3. Change the time of day
    Did your first email go out at 8AM? Did you send it on Tuesday because everyone says that’s the hot day for sending email to get the best open? Send the second email Friday night or a weekend morning or some time that is different from the first email. Again, you might test different times to determine your best second-send time
  4. Measure
    The two most important metrics for evaluating the effectiveness are open rate and unsubscribes. You WILL increase the open rate. My experience that your new open rate will be about ½ of the original. I’d be interested to know what you experience.

But the real measure of effectiveness is unsubscribes. Unsubscribes are not always bad. That’s a topic for another time. But for many reasons you don’t want people on your list who don’t want to hear what you have to say.  But, if you consistently get a lot (you decide what a lot is) of people unsubscribing to your second email, you’re probably irritating your subscribers.  This has not been my experience. But your results may differ and you should be alert to this possibility.Rinse and Repeat
Do it again. If your message is not time-dependent or if you have given yourself enough lead time, you can continue to send to non-openers a third or even a fourth time. You will realize diminishing returns but you will get some new opens each time. Manage your list
The hard truth is that you probably have subscribers who do not open and never will open your email. Only you can decide it if it worthwhile deceiving yourself or others about how huge your subscriber base has become. Chronic non-openers will also give you a more pessimistic view of your open rate and other engagement metrics. Ridding your list of these inactive subscribers may help you better understand what your engaged subscribers truly like about your email sends.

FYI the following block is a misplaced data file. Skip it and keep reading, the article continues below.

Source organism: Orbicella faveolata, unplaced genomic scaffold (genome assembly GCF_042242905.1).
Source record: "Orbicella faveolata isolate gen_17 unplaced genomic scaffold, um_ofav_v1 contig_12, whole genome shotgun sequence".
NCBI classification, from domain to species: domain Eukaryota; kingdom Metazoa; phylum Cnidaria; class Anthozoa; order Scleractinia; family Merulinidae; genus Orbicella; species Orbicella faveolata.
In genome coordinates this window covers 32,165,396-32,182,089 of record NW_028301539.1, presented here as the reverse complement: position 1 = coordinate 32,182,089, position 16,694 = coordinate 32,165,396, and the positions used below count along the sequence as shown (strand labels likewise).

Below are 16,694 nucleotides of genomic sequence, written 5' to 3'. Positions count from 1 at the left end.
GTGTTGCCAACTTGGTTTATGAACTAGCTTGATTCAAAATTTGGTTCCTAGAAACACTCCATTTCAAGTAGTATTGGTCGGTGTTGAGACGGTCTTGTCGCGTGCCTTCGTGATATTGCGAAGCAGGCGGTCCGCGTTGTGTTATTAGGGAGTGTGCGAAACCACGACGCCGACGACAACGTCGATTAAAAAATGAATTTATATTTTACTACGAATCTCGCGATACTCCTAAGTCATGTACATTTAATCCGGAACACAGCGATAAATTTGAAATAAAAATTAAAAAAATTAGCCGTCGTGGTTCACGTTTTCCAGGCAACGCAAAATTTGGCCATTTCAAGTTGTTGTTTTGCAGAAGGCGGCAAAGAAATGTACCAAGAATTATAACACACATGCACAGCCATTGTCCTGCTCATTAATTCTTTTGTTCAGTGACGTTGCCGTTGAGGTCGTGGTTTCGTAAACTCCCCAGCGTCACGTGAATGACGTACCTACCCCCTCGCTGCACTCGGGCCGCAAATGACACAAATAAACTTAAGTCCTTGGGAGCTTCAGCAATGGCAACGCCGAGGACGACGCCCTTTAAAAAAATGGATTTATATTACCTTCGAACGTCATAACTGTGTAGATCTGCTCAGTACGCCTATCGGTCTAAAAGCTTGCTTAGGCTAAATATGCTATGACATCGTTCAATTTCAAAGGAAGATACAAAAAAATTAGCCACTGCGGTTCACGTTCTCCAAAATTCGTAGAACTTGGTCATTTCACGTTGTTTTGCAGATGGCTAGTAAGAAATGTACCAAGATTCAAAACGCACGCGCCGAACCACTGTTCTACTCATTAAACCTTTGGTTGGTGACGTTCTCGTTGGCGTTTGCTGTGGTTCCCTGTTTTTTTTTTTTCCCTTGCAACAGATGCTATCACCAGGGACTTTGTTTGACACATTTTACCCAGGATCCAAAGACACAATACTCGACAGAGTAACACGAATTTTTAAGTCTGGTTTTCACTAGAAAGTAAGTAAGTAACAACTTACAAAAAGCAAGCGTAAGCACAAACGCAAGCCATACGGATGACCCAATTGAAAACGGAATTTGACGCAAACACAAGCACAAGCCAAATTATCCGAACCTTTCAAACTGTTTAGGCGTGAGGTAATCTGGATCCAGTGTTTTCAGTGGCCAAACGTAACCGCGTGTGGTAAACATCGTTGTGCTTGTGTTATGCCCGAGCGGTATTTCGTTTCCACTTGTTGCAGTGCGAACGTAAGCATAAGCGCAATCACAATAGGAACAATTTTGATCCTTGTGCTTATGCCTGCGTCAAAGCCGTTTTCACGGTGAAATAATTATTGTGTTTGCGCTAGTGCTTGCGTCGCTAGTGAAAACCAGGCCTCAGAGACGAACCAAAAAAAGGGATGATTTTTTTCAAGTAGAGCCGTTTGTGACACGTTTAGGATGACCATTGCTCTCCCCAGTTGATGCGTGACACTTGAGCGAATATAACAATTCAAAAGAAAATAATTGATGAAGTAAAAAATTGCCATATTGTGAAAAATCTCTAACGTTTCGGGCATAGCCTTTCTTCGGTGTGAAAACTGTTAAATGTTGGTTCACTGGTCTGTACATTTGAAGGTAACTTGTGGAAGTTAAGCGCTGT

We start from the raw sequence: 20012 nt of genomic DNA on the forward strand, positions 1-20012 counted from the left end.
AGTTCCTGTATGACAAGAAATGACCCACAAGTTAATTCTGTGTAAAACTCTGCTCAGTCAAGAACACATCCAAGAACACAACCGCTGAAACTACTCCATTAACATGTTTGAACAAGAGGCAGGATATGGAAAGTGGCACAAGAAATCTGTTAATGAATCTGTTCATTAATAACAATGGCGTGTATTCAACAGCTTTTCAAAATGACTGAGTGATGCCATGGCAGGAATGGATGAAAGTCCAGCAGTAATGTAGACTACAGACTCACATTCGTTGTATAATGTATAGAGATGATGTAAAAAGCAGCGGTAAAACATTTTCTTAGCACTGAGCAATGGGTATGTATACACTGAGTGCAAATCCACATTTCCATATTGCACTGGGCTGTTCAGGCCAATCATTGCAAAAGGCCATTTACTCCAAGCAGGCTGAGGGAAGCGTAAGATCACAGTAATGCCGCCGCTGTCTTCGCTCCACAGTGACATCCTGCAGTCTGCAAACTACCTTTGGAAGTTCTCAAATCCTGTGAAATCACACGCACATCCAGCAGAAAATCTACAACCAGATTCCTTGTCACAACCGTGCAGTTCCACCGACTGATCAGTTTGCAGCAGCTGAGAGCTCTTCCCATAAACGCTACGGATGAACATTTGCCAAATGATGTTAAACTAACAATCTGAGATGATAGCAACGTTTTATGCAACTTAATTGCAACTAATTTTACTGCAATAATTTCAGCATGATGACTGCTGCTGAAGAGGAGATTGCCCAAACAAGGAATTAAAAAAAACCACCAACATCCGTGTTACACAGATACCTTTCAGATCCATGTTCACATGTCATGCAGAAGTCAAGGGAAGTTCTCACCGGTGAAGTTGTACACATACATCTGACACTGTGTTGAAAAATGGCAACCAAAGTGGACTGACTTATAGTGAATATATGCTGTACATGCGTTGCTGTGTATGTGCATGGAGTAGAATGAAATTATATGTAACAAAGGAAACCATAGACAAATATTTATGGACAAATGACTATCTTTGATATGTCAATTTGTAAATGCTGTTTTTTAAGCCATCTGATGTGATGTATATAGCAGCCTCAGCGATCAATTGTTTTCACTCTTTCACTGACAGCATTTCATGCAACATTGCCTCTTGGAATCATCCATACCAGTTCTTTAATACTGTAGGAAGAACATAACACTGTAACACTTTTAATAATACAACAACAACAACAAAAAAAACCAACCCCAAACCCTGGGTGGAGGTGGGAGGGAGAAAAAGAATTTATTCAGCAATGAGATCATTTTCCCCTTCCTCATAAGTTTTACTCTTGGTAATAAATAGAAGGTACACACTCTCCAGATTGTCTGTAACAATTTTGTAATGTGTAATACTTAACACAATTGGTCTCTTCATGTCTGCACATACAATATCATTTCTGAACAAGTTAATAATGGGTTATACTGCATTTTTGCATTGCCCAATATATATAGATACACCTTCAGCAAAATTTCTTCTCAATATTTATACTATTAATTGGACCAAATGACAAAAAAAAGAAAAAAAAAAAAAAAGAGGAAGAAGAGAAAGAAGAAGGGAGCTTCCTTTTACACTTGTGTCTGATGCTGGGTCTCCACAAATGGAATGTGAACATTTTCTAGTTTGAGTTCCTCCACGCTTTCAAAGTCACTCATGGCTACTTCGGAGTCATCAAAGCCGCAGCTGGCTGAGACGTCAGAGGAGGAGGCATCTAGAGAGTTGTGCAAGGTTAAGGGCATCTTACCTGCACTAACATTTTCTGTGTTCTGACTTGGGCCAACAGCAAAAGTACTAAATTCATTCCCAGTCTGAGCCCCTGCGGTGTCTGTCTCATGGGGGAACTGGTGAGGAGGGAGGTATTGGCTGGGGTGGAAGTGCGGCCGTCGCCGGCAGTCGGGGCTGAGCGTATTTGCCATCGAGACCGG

I welcome your opinion about this strategy as well as sharing experiences you may have had re-sending campaigns to your subscribers.

Mobile Email is More Important than Your Mobile Website

We’ve been pounding the mobile drum for about three years now. Our advocacy is fueled by the overwhelming trend that can be observed in every website analytics analysis. Granted, the results vary depending on the demographics of your site visitors. But the increase in mobile access to your digital assets is inexorable. And, by the way, that includes your email as well.

While many/some firms who actually care about their site visitor’s experience have made the investment to provide some kind of mobile access to their website, most are still lagging far behind in providing the same consideration to their email recipients. Which, if you think about it, is counter-intuitive. Unlike a website that visitors can, by and large, elect to visit at a moment they have convenient access to a large screen display, email arrives randomly and is commonly viewed in the moment. And that moment has a good chance of being when the recipient is up and about.

I looked at the results of recent email campaigns and even I was surprised to see that about 50% of emails were opened on a mobile device. This would be compared to B2B website traffic that hovers around 20% to 30% mobile. So if one were to prioritize their mobile-izing effort it should be placed on email before the website. But this does not seem to be the case.

Granted, mobile email is a tad more complicated than a mobile website. Websites are viewed in browsers (Firefox, IE, Safari, Chrome, etc.) that to some limited extent and imperfectly interpret website stylesheet code in a common way. But email is viewed via email clients and these clients’ rendering of the email stylesheet on a mobile device are much more divergent. Nevertheless, there are some best practices for producing a reasonably coherent mobile email display.

Surprisingly to me, email publishers rarely view and test their own emails on the devices used by their subscribers. Is this laziness, ignorance or something else? I don’t know. What I do know is that email is a key component of the mobile evolution of the Internet. And about that I will keep beating my drum.